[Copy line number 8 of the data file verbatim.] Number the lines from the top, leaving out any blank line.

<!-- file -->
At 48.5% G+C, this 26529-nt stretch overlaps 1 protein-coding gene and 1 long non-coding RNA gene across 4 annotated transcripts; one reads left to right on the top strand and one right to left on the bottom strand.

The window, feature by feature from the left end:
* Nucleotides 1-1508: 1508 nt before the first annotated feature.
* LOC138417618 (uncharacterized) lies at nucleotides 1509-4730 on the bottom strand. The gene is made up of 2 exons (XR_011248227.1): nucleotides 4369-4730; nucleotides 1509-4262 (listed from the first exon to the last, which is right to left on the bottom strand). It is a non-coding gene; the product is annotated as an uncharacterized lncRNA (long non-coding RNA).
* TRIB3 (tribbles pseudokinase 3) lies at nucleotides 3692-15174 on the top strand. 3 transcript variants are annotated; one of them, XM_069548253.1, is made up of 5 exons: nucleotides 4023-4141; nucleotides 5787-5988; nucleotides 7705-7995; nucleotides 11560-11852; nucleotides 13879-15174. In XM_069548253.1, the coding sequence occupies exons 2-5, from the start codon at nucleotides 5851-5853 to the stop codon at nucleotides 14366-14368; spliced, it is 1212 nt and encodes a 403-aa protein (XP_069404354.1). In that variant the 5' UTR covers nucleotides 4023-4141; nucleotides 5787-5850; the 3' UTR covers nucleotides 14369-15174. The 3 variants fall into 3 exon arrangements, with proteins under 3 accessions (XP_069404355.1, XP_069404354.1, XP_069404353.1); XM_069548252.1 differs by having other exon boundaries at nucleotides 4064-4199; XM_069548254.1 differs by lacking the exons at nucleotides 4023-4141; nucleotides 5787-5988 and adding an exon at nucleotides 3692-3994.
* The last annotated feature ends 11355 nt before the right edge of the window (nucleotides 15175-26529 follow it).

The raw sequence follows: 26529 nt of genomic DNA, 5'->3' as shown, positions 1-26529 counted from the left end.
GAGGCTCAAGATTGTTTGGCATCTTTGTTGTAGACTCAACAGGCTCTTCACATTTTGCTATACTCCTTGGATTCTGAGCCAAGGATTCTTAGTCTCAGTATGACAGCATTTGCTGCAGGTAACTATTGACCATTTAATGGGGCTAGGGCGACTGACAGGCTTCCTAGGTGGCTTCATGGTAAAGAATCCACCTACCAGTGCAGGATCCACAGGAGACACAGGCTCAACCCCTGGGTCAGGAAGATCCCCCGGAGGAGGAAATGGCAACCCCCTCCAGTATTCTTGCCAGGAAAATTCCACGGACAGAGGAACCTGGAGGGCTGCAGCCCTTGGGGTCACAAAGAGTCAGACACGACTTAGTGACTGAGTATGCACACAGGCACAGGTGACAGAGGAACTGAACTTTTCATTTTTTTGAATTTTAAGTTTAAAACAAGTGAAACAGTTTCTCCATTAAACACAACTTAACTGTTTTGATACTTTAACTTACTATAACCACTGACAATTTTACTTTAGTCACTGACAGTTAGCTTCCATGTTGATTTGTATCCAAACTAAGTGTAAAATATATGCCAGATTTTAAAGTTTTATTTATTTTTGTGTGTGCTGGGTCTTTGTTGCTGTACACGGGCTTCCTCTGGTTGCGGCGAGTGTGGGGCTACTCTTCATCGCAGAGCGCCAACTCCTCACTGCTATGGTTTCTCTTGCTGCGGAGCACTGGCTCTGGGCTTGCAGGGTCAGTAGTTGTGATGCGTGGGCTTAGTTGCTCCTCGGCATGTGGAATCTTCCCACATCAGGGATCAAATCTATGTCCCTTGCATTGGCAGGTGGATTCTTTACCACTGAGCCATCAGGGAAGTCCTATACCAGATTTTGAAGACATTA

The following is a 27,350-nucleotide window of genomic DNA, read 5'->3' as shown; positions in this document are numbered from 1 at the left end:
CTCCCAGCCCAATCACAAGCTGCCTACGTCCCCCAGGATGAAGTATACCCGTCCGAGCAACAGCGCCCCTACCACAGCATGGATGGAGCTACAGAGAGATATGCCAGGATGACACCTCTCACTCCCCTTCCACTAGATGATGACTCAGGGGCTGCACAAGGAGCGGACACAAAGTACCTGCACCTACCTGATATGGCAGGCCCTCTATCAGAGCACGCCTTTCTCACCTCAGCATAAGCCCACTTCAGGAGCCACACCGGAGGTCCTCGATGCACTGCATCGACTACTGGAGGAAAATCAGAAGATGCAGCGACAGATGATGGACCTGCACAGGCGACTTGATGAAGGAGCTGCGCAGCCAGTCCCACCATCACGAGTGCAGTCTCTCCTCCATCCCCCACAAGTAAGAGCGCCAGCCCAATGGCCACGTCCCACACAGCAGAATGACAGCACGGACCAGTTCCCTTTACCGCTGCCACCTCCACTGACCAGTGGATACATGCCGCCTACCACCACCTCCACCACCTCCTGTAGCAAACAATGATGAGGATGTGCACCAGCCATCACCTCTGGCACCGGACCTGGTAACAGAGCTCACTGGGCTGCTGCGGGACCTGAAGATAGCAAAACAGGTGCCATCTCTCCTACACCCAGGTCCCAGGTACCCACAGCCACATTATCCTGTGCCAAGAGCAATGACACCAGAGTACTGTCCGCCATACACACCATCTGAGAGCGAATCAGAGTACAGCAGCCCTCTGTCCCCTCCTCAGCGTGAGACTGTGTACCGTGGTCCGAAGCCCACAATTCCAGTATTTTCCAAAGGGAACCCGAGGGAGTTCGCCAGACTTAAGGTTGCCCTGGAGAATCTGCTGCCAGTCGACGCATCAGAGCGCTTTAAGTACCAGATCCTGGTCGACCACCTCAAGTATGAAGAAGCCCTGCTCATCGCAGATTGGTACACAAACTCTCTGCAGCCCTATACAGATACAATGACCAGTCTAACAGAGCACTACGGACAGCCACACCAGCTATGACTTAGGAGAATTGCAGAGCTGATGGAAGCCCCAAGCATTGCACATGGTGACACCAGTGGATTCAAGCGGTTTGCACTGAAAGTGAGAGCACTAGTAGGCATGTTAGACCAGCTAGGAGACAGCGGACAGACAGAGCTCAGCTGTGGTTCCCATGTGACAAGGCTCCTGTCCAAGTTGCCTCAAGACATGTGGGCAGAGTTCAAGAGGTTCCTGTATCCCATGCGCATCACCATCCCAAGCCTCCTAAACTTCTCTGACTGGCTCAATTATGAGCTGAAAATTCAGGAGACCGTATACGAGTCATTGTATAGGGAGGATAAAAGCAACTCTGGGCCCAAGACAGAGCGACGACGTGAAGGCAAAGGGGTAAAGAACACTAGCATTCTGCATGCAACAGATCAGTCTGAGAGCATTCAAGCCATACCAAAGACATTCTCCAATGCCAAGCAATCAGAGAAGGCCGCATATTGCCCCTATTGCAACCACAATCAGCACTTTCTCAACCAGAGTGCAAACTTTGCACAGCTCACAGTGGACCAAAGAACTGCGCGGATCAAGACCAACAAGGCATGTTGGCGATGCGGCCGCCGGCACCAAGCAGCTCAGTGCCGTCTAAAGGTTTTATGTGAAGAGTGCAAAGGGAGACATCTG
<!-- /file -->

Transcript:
GAGGCTCAAGATTGTTTGGCATCTTTGTTGTAGACTCAACAGGCTCTTCACATTTTGCTATACTCCTTGGATTCTGAGCCAAGGATTCTTAGTCTCAGTATGACAGCATTTGCTGCAGGTAACTATTGACCATTTAATGGGGCTAGGGCGACTGACAGGCTTCCTAGGTGGCTTCATGGTAAAGAATCCACCTACCAGTGCAGGATCCACAGGAGACACAGGCTCAACCCCTGGGTCAGGAAGATCCCCCGGAGGAGGAAATGGCAACCCCCTCCAGTATTCTTGCCAGGAAAATTCCACGGACAGAGGAACCTGGAGGGCTGCAGCCCTTGGGGTCACAAAGAGTCAGACACGACTTAGTGACTGAGTATGCACACAGGCACAGGTGACAGAGGAACTGAACTTTTCATTTTTTTGAATTTTAAGTTTAAAACAAGTGAAACAGTTTCTCCATTAAACACAACTTAACTGTTTTGATACTTTAACTTACTATAACCACTGACAATTTTACTTTAGTCACTGACAGTTAGCTTCCATGTTGATTTGTATCCAAACTAAGTGTAAAATATATGCCAGATTTTAAAGTTTTATTTATTTTTGTGTGTGCTGGGTCTTTGTTGCTGTACACGGGCTTCCTCTGGTTGCGGCGAGTGTGGGGCTACTCTTCATCGCAGAGCGCCAACTCCTCACTGCTATGGTTTCTCTTGCTGCGGAGCACTGGCTCTGGGCTTGCAGGGTCAGTAGTTGTGATGCGTGGGCTTAGTTGCTCCTCGGCATGTGGAATCTTCCCACATCAGGGATCAAATCTATGTCCCTTGCATTGGCAGGTGGATTCTTTACCACTGAGCCATCAGGGAAGTCCTATACCAGATTTTGAAGACATTA